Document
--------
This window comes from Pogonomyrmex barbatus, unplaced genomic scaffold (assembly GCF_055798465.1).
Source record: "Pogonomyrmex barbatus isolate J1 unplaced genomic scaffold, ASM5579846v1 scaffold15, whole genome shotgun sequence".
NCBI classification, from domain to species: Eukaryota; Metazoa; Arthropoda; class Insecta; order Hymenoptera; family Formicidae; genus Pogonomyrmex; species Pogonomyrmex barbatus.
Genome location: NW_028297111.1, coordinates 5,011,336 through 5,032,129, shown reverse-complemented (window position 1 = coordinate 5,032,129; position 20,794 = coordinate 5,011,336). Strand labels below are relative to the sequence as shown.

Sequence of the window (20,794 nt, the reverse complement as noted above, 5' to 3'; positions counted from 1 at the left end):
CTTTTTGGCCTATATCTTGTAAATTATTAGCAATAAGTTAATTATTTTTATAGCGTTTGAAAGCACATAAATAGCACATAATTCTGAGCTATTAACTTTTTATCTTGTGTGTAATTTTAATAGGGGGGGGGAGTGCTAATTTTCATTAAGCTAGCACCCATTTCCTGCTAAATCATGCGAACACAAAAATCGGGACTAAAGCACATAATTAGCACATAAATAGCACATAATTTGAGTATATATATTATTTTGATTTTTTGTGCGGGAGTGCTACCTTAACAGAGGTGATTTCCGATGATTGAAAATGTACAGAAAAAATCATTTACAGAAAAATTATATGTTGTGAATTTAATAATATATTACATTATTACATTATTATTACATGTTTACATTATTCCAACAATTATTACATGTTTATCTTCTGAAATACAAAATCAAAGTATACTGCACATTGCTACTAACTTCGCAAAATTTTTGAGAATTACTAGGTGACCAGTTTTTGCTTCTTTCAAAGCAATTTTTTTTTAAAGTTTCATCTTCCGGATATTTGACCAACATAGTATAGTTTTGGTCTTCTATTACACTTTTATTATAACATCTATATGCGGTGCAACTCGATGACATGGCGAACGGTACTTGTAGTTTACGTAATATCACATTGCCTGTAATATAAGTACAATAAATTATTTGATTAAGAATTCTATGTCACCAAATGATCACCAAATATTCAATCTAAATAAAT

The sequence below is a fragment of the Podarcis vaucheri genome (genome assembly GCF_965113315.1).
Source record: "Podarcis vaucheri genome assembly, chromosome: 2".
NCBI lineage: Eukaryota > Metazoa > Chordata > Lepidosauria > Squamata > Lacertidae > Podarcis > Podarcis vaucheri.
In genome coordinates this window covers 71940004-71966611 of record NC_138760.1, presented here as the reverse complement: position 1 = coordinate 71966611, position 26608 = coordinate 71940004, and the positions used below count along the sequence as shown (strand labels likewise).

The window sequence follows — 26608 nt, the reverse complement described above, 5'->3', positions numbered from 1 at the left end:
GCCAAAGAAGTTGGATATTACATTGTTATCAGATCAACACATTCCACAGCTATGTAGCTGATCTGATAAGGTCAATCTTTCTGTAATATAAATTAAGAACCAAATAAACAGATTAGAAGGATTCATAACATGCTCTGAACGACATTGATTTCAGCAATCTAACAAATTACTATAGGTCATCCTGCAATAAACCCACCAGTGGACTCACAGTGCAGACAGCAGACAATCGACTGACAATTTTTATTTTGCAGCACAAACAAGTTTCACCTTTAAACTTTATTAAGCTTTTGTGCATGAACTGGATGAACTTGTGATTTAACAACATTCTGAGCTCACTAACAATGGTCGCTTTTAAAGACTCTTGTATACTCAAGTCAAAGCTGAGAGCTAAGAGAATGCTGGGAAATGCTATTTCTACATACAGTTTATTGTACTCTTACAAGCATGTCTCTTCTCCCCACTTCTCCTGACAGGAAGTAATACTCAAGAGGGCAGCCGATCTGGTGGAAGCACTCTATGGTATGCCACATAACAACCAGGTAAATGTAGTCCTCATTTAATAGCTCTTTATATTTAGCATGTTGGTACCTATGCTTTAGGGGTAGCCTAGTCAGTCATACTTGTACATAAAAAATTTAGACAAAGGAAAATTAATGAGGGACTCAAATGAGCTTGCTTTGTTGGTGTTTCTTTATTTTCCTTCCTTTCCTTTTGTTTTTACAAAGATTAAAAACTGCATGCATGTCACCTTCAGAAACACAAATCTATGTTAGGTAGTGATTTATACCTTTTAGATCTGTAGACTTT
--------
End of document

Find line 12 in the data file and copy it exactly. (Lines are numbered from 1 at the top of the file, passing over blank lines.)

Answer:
GCCAAAGAAGTTGGATATTACATTGTTATCAGATCAACACATTCCACAGCTATGTAGCTGATCTGATAAGGTCAATCTTTCTGTAATATAAATTAAGAACCAAATAAACAGATTAGAAGGATTCATAACATGCTCTGAACGACATTGATTTCAGCAATCTAACAAATTACTATAGGTCATCCTGCAATAAACCCACCAGTGGACTCACAGTGCAGACAGCAGACAATCGACTGACAATTTTTATTTTGCAGCACAAACAAGTTTCACCTTTAAACTTTATTAAGCTTTTGTGCATGAACTGGATGAACTTGTGATTTAACAACATTCTGAGCTCACTAACAATGGTCGCTTTTAAAGACTCTTGTATACTCAAGTCAAAGCTGAGAGCTAAGAGAATGCTGGGAAATGCTATTTCTACATACAGTTTATTGTACTCTTACAAGCATGTCTCTTCTCCCCACTTCTCCTGACAGGAAGTAATACTCAAGAGGGCAGCCGATCTGGTGGAAGCACTCTATGGTATGCCACATAACAACCAGGTAAATGTAGTCCTCATTTAATAGCTCTTTATATTTAGCATGTTGGTACCTATGCTTTAGGGGTAGCCTAGTCAGTCATACTTGTACATAAAAAATTTAGACAAAGGAAAATTAATGAGGGACTCAAATGAGCTTGCTTTGTTGGTGTTTCTTTATTTTCCTTCCTTTCCTTTTGTTTTTACAAAGATTAAAAACTGCATGCATGTCACCTTCAGAAACACAAATCTATGTTAGGTAGTGATTTATACCTTTTAGATCTGTAGACTTT